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The Lexington advertiser. [volume] (Lexington, Miss.) 1904-1985, April 21, 1904, Image 1

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Largest Circulation—Guaranteed—of Any Country Weakly Published In the State of Mississippi.
John Sharp Williams
Letter. Bead at Iroquois Club Banquet Given in Celebration
of Jefferson's Birthday. _
Chicago, April 14,1904.
The following letter from the Hon.
John Sharp Williams, of Mississippi,
read at the banquet given by the
Iroquois Club, of Chicago, last night
in celebration of Jefferson's birthday:
"To the Iroquois Club, Chicago, III.:
Gentlemen—I regret very much
not to able to be with vou on the oc
casion of the celebration of Mr. Jel
ferson's birthday. I am in spirit and
politically with you
ing my bodily absence. There is in
the history of all the world no birth
well worth being
day, except one, so
celebrated by the masses of mankind.
Mr. Jefferson was very nearly the
only man of equal or of approximate
celebrity in his time, who sincerely
believed in the capacity of the people
It is to him
for self-government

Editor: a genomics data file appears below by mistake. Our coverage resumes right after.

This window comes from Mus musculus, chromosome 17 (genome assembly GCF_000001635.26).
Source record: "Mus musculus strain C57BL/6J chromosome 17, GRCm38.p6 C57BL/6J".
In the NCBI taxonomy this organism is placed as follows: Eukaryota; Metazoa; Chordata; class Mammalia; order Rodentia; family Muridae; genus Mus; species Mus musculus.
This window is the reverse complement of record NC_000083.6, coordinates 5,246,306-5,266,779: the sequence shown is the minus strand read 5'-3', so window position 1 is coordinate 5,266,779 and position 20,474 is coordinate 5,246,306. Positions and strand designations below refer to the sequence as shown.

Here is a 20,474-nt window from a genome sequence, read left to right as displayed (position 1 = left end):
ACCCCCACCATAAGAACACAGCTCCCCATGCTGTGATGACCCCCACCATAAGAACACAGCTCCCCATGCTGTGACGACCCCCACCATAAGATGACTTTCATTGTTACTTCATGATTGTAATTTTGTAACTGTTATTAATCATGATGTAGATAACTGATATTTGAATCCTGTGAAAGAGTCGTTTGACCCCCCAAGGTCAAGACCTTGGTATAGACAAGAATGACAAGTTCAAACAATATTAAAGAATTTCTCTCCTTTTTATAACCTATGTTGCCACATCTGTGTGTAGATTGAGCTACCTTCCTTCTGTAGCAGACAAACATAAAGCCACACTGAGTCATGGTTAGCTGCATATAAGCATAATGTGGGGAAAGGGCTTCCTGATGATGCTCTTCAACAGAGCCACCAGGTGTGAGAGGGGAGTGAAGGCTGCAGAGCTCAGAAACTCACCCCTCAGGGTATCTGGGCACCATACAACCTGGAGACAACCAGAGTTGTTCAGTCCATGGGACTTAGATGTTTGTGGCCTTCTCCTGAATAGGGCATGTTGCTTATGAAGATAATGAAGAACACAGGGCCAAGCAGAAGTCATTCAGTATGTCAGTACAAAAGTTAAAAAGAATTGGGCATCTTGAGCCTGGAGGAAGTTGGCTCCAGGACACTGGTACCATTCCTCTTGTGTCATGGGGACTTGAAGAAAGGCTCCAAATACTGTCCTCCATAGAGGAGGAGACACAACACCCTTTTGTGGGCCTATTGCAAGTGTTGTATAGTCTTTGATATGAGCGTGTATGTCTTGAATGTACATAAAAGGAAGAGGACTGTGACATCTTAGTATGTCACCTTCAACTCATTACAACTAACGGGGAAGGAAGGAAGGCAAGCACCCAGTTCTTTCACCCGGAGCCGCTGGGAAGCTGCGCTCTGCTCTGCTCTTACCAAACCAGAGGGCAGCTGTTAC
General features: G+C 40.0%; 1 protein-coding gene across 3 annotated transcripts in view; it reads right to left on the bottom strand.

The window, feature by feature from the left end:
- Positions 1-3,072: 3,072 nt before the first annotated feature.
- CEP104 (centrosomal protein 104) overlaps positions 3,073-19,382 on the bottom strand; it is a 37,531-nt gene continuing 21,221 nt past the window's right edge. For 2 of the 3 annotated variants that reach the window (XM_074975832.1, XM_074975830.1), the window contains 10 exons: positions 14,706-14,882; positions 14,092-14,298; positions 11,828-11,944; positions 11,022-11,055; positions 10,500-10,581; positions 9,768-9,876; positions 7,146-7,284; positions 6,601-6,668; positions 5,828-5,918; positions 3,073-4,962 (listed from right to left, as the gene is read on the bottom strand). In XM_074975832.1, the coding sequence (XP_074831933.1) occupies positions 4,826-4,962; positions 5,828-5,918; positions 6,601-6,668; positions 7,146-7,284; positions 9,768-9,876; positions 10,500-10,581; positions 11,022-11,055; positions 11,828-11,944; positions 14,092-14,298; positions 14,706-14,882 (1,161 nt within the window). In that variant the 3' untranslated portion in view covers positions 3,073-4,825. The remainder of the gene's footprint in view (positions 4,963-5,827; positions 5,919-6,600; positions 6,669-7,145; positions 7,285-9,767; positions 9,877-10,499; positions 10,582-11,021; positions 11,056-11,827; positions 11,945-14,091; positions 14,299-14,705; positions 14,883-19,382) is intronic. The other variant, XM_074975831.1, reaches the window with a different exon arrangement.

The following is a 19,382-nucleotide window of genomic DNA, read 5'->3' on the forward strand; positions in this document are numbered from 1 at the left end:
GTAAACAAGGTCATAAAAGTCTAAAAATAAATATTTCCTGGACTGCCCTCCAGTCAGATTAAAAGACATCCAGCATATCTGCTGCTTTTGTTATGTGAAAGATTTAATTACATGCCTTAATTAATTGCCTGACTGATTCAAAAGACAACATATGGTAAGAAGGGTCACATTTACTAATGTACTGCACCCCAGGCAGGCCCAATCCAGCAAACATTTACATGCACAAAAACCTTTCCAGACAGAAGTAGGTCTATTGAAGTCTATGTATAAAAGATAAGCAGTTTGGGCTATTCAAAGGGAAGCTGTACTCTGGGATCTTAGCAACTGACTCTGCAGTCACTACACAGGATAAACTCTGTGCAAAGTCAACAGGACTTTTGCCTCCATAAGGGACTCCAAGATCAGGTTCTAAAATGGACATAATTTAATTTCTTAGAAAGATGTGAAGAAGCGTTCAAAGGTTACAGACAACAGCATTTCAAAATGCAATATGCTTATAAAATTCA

more than to any other man that we
the first ten amendments to the
Federal constitution. Without them
there would have been no fundamen
tal guarantees of freedom of speech,
freedom of assemblage, freedom of
religion, freedom from unreasonable
search, in short, no bill of rights for
the American people. Moreover, there
would have been no distinct declara
tion of the grea L - democratic princi
pie that the powers not delegated to
the Federal government are reserved
to the states, or the people therein.
In this day it is especially well to
remember what Mr. Jefferson stood
for. I would suggest that you have
read to the Iroquois Club
Home one
Mr. Jefferson's first inaugural address.
It is the political 'Sermon on the
Mount' of all democrats, and would
not make a bad platform for the
democrats, even in this year of our
Lord's grace, 1904.
'"Are democrats anti-consolidation
ists? Mr. Jefferson taught them the
doctrine. Do democrats believe that
national debt is not a national bless
ing, but a national curse? Mr. Jef
ferson taught them that. Do demo
crats believe that there should be
left to the individual every liberty
possible, consistent with the welfare
of other individuals, that there should
be left to the town or the county the
largest possible measure of home
rule, that there should be lodged in
the state every judicial and legisla
tive power that is not strictly national
and necessary to the public defense
and to national independence? They
got that lesson from Mr. Jefferson.
Mr. Jefferson taught and taught
wisely that as a rule, 'the people least
governed are the best governed, and
that the less Federal interference
with local self-government in the
family, in the town, in the county,
and in the state, the better for all
''Do democrats believe that, within
the scope of the exercise of Federal
power, there should be as nearly as